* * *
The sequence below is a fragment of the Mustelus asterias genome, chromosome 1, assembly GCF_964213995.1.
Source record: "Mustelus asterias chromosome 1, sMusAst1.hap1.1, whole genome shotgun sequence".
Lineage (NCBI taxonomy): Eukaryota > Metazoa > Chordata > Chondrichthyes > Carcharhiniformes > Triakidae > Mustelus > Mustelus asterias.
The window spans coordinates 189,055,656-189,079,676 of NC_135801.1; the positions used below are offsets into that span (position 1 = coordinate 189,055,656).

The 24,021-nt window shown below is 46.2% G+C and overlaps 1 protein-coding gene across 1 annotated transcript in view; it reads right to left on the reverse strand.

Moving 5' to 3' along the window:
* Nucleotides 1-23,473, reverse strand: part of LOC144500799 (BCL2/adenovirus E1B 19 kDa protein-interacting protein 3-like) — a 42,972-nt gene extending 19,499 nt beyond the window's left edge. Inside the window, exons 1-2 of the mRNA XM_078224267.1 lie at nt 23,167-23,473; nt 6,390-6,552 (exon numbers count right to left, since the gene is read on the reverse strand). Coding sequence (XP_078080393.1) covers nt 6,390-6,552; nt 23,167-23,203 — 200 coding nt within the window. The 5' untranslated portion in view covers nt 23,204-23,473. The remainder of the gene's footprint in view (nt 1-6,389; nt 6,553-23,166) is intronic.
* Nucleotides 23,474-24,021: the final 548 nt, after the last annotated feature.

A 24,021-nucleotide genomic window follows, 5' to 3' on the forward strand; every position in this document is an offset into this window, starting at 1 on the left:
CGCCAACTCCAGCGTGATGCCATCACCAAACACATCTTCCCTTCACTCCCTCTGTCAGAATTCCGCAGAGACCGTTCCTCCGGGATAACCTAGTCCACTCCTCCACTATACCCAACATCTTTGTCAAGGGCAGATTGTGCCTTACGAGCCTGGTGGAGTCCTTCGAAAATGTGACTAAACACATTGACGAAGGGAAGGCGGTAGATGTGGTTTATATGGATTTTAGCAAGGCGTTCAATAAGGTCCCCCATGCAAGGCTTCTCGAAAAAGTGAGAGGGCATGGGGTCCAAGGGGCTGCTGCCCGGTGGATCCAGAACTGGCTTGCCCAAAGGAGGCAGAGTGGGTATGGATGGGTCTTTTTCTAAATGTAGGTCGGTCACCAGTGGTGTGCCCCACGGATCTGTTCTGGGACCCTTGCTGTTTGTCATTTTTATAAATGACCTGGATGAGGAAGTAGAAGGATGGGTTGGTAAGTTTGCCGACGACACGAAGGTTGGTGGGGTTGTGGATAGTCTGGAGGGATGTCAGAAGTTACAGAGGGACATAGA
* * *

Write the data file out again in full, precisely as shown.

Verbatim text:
The sequence below is a fragment of the Mustelus asterias genome, chromosome 1, assembly GCF_964213995.1.
Source record: "Mustelus asterias chromosome 1, sMusAst1.hap1.1, whole genome shotgun sequence".
Lineage (NCBI taxonomy): Eukaryota > Metazoa > Chordata > Chondrichthyes > Carcharhiniformes > Triakidae > Mustelus > Mustelus asterias.
The window spans coordinates 189,055,656-189,079,676 of NC_135801.1; the positions used below are offsets into that span (position 1 = coordinate 189,055,656).

The 24,021-nt window shown below is 46.2% G+C and overlaps 1 protein-coding gene across 1 annotated transcript in view; it reads right to left on the reverse strand.

Moving 5' to 3' along the window:
* Nucleotides 1-23,473, reverse strand: part of LOC144500799 (BCL2/adenovirus E1B 19 kDa protein-interacting protein 3-like) — a 42,972-nt gene extending 19,499 nt beyond the window's left edge. Inside the window, exons 1-2 of the mRNA XM_078224267.1 lie at nt 23,167-23,473; nt 6,390-6,552 (exon numbers count right to left, since the gene is read on the reverse strand). Coding sequence (XP_078080393.1) covers nt 6,390-6,552; nt 23,167-23,203 — 200 coding nt within the window. The 5' untranslated portion in view covers nt 23,204-23,473. The remainder of the gene's footprint in view (nt 1-6,389; nt 6,553-23,166) is intronic.
* Nucleotides 23,474-24,021: the final 548 nt, after the last annotated feature.

A 24,021-nucleotide genomic window follows, 5' to 3' on the forward strand; every position in this document is an offset into this window, starting at 1 on the left:
CGCCAACTCCAGCGTGATGCCATCACCAAACACATCTTCCCTTCACTCCCTCTGTCAGAATTCCGCAGAGACCGTTCCTCCGGGATAACCTAGTCCACTCCTCCACTATACCCAACATCTTTGTCAAGGGCAGATTGTGCCTTACGAGCCTGGTGGAGTCCTTCGAAAATGTGACTAAACACATTGACGAAGGGAAGGCGGTAGATGTGGTTTATATGGATTTTAGCAAGGCGTTCAATAAGGTCCCCCATGCAAGGCTTCTCGAAAAAGTGAGAGGGCATGGGGTCCAAGGGGCTGCTGCCCGGTGGATCCAGAACTGGCTTGCCCAAAGGAGGCAGAGTGGGTATGGATGGGTCTTTTTCTAAATGTAGGTCGGTCACCAGTGGTGTGCCCCACGGATCTGTTCTGGGACCCTTGCTGTTTGTCATTTTTATAAATGACCTGGATGAGGAAGTAGAAGGATGGGTTGGTAAGTTTGCCGACGACACGAAGGTTGGTGGGGTTGTGGATAGTCTGGAGGGATGTCAGAAGTTACAGAGGGACATAGA